AAP Advises Against Retail Clinics. Why We Agree.

Have you noticed the abundance of convenience care clinics? Also called retail-based clinics, these mini health sites are popping up inside of supermarkets and pharmacies in towns and cities across the U.S.

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It’s big business.

While they offer conveniences, like an easy way to get the flu shot or other vaccines, they are not a replacement for primary care, especially for kids.

The AAP reiterated this message in a statement released today. “…Retail-based clinics are an inappropriate source of primary care for children because they fragment children’s health care and do not support the medical home.”

Why We Agree

I’ll break it down into three main reasons.

1. Kids are not little adults. A pediatric-trained provider ensures the best care. Many retail-based clinics and urgent care centers are not staffed with nurses or physicians trained to treat kids. This is important when choosing an after hours care for your child.

2. Continuity of care is a critical piece of exceptional medical care. Using your child’s physician practice whenever possible is ideal but not all providers offer evening or weekend hours. So, prepare for the unexpected by asking their recommendation. And if you go elsewhere, be sure that the treating provider communicates the results to your pediatrician.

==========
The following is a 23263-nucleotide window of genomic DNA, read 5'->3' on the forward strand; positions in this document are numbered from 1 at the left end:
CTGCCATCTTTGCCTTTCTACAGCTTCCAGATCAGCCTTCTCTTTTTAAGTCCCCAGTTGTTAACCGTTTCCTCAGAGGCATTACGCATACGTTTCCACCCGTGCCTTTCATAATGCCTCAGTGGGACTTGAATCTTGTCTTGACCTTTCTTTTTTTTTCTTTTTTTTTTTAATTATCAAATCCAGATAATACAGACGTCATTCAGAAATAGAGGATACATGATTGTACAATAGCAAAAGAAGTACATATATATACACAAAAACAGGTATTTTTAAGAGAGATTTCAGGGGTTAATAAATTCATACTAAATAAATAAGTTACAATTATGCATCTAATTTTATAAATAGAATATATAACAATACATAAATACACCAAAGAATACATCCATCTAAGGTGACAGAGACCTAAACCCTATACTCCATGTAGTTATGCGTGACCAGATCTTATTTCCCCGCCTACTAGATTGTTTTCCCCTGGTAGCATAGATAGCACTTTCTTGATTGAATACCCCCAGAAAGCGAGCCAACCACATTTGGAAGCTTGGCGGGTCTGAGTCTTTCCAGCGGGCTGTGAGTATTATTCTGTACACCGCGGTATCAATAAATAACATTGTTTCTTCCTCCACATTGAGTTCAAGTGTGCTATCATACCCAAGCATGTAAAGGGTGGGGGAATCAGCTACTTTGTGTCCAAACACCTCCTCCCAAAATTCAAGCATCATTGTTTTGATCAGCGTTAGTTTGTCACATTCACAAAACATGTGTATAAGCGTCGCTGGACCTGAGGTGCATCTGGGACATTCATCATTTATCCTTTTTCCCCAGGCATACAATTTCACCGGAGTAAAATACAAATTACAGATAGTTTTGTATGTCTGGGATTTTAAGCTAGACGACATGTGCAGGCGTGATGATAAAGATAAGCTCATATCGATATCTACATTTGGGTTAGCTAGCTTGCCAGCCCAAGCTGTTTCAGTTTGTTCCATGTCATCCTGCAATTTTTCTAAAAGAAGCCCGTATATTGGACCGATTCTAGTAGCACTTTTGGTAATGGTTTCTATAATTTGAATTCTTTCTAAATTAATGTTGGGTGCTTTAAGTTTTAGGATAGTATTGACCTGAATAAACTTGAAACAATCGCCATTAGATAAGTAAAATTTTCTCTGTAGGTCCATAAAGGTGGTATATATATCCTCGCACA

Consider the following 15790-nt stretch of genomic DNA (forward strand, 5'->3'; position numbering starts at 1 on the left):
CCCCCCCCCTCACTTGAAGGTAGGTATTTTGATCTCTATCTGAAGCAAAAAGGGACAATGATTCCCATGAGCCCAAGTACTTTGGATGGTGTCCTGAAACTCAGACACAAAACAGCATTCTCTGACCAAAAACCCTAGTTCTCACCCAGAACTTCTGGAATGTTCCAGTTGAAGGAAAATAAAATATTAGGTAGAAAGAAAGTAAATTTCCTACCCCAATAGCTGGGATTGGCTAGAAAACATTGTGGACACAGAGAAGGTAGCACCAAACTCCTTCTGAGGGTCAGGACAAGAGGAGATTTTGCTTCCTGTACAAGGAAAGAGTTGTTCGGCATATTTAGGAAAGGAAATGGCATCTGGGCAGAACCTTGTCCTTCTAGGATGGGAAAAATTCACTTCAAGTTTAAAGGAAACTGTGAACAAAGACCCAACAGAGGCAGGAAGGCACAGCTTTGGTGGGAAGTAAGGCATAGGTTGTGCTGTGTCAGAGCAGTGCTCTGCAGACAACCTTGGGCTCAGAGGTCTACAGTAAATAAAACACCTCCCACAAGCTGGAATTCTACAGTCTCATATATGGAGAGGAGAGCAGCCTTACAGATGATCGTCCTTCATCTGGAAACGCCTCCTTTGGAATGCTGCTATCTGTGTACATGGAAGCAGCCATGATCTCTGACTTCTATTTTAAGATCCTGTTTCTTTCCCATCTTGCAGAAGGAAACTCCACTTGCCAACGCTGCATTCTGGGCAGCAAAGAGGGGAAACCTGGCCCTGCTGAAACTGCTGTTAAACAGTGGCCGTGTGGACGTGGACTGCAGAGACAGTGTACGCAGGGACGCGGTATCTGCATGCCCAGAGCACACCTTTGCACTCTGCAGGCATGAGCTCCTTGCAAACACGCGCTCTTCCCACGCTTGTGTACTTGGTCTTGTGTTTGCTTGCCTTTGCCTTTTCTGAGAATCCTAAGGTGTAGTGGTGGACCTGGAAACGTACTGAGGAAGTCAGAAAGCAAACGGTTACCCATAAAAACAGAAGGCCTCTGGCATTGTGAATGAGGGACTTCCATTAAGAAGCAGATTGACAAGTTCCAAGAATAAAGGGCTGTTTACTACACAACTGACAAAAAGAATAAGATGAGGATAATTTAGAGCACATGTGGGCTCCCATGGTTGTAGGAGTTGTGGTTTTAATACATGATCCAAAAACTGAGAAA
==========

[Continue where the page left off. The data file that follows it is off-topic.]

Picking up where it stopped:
3. Do NOT use retail based clinics for sports physicals, camp physicals, etc. Yes, it’s convenient, but don’t shortchange the value of seeing your own doctor. It may be the only time in an entire year that your child needs healthcare…so take the opportunity to visit your child’s primary care doc.

Of course, convenience and access are important, but why would you go to anything less than the best for your child?

I provide more details in Parents Magazine about the differences between convenience care clinics, urgent care centers, emergency rooms, after hours care, etc.

Ari Brown, MD


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